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History of the Art Workshops

"The Homewood Art Workshops have helped students to see things differently since 1974..."

Gertrude Stein asked the French artist Henri Matisse whether, when eating a tomato, he looked at it the way an artist would. Matisse replied: "No, when I eat a tomato I look at it the way anyone else would. But when I paint a tomato, then I see it differently." (from Picasso, 1939)

The Homewood Art Workshops have helped students to see things differently since 1974, the year Eugene Leake became Hopkins' first Artist-in-Residence. Leake, a noted landscape painter and president emeritus of the Maryland Institute, College of Art, founded the program as an informal opportunity for Hopkins students, regardless of experience, to learn the fundamentals of drawing and painting -- to learn to see.
As the Workshops' popularity steadily increased enrollment, painter Craig Hankin was hired in 1980 to share the teaching duties. Homewood's first studio art course for academic credit was presented the following year and today all Workshops classes are accredited. Following Leake's retirement in 1986, Hankin became the Art Workshops Director, bringing in visiting artists such as John Hull (now Fine Arts Department Chair at University of Colorado, Denver) and Kimberley Parr to enrich the program.

Courses in Cartooning and Principles of Two-Dimensional Design were added to the curriculum in 1990-91. In 1996, we offered an introduction to sculpture, Principles of Three-Dimensional Design. In Fall '98, we added Mixed Media/Composition; in Spring '99, we introduced Drawing: The Portrait; and in Fall '99, we premiered Introductory Photography.

Upon moving into our new home in Mattin Center in January '01, we presented for the first time, Basic Black and White Photography. Another popular new course, The Art of Architecture, debuted in Fall '01 and, since spring '02, students who have completed our two foundation-level photo courses are eligible to take Intermediate Black and White Photography.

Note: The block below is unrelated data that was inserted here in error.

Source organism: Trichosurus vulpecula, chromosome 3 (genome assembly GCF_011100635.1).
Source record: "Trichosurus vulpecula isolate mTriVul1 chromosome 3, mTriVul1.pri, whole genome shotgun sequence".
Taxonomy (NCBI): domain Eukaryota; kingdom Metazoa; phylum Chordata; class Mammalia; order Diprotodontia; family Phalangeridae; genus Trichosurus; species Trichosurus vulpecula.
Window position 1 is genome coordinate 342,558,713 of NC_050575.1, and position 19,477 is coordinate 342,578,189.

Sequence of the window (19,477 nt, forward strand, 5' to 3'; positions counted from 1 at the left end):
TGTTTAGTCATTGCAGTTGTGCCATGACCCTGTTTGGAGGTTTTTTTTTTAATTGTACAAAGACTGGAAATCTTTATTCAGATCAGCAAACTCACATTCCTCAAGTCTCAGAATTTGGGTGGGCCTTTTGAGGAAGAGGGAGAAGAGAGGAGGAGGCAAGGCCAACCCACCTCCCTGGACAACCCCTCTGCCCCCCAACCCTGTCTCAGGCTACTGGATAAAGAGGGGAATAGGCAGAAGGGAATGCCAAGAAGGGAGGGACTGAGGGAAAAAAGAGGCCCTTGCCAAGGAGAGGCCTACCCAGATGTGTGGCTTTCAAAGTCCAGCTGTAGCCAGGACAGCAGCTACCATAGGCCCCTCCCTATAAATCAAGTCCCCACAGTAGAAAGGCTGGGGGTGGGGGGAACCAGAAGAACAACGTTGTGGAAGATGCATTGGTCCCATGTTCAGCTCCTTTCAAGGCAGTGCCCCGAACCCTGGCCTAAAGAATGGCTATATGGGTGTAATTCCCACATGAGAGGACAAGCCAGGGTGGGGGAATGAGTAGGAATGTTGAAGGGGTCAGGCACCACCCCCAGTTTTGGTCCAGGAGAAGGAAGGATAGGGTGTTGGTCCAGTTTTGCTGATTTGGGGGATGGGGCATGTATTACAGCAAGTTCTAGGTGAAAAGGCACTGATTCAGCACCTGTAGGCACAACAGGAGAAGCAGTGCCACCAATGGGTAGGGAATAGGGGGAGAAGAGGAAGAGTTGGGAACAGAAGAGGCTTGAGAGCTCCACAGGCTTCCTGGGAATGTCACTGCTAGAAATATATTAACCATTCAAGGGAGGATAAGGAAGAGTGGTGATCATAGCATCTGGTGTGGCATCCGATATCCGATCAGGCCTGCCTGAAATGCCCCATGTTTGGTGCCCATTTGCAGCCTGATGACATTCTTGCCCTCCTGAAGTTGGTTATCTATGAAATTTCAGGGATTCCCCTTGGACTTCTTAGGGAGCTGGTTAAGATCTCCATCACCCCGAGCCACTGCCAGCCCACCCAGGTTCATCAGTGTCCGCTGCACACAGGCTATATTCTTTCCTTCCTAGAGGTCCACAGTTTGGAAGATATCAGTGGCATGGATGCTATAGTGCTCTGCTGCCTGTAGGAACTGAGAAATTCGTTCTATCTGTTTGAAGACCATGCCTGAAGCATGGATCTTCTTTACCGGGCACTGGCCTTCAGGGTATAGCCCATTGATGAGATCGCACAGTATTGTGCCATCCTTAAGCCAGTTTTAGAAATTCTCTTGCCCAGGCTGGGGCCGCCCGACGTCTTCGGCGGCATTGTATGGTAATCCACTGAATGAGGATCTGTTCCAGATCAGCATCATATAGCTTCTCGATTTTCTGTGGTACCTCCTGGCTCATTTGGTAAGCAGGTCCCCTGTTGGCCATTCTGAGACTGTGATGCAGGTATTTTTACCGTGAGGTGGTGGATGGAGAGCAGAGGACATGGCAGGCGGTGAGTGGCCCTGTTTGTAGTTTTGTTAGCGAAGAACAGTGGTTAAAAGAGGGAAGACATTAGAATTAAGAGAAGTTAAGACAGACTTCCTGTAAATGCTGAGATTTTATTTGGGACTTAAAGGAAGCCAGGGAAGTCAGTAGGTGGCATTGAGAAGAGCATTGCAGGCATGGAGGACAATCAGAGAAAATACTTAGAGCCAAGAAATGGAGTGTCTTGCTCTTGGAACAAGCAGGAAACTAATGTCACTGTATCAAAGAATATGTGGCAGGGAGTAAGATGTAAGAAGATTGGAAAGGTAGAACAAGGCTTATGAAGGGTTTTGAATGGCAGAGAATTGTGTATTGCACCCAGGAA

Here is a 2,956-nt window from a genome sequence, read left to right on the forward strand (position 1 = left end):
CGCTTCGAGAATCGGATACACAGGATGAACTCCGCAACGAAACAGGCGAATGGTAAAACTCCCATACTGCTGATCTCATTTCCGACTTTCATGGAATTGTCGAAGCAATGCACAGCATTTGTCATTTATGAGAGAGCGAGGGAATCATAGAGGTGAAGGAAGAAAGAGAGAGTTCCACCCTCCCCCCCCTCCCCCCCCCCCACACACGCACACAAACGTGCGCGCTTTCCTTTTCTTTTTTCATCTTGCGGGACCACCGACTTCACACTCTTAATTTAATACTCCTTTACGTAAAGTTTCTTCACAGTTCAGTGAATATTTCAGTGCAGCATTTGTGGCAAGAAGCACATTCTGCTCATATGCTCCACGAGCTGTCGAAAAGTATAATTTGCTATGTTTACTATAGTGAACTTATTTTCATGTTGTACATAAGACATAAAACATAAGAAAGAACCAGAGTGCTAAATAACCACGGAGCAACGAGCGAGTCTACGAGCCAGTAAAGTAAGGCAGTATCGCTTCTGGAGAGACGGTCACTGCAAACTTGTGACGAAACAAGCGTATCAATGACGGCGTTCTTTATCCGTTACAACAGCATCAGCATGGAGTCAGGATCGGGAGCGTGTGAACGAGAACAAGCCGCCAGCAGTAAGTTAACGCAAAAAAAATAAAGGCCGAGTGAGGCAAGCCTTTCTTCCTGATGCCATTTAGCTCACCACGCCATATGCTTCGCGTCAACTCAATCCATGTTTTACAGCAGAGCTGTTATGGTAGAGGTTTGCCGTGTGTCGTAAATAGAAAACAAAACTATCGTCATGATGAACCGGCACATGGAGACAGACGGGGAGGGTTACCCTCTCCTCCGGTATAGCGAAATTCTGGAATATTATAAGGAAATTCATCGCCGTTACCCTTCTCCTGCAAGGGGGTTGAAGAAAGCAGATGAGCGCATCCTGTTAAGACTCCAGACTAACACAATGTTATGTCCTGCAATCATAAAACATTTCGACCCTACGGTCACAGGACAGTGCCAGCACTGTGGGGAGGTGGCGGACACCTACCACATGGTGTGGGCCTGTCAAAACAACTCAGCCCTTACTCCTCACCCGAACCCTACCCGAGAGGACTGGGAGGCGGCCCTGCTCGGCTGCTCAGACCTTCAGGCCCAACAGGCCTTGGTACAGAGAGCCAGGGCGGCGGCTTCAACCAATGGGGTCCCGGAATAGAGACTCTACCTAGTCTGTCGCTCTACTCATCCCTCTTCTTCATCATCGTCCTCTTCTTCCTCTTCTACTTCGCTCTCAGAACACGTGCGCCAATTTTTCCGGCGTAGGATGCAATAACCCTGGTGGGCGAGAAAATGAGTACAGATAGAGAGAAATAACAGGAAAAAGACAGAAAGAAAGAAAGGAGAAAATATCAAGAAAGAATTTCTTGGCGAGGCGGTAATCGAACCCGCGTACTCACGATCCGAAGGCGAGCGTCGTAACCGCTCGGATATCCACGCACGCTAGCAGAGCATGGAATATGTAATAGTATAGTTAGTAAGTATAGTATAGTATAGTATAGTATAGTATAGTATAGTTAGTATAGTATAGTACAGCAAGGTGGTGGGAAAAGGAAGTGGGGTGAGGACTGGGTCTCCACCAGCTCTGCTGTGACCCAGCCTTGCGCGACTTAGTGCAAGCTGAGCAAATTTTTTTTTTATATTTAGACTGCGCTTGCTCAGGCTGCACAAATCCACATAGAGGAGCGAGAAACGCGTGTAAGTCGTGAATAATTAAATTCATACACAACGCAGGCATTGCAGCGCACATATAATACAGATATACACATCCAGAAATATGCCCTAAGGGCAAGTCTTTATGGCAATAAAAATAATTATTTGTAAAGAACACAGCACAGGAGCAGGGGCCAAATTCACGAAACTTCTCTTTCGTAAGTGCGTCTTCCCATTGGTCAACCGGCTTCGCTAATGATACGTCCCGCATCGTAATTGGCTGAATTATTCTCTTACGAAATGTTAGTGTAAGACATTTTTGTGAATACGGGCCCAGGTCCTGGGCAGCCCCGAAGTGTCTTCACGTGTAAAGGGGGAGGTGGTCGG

In Fall '02, we offered VisualReality/alt.sim, our first course in dream imagery and surrealism. And in Spring '03, students who had mastered basic drawing skills signed up for Still Life/Interior/Landscape.

Photography Coordinator Phyllis Berger responded to the demand for additional photo courses by collaborating with Dr. Stuart Leslie of the Department of History of Science and Technology on The Documentary Tradition in Fall '03. She introduced our first 300-level course, Black and White Photography Seminar, in Spring '05 and our first all-digital course, Photoshop and the Digital Darkroom, in Fall '05.
Drawing and painting courses develop observational skills and techniques in the foundation-level student. Cartooning and Three-Dimensional Design, co-sponsored by the Humanities Center, balance studio work with research and critical analysis. Students rated Art Workshops classes highly over a 10-year period in the Hopkins Course Guide and Curriculum:

 

Course Semesters Rated Average Rating
Studio Drawing I 14 3.78
Studio Drawing II 5 3.94
Painting Workshop I 13 3.84
Painting Workshop II 4 3.63
Cartooning 3 3.23

 

Students wishing to take more advanced fine arts courses are encouraged to take advantage of Hopkins' cooperative programs with the following colleges in the Baltimore area: Goucher College, Loyola College, Morgan State University, College of Notre Dame, Towson University, and the University of Maryland, Baltimore County. Similar arrangements are in effect with our neighbor a mile and a half to the south, the Maryland Institute, College of Art.
Each spring, the Homewood Art Workshops invites the entire University community to see the fruit of its labors at its annual exhibition of student artwork during the Mattin pARTy. To see a sample of student work from recent years, visit our Student Gallery.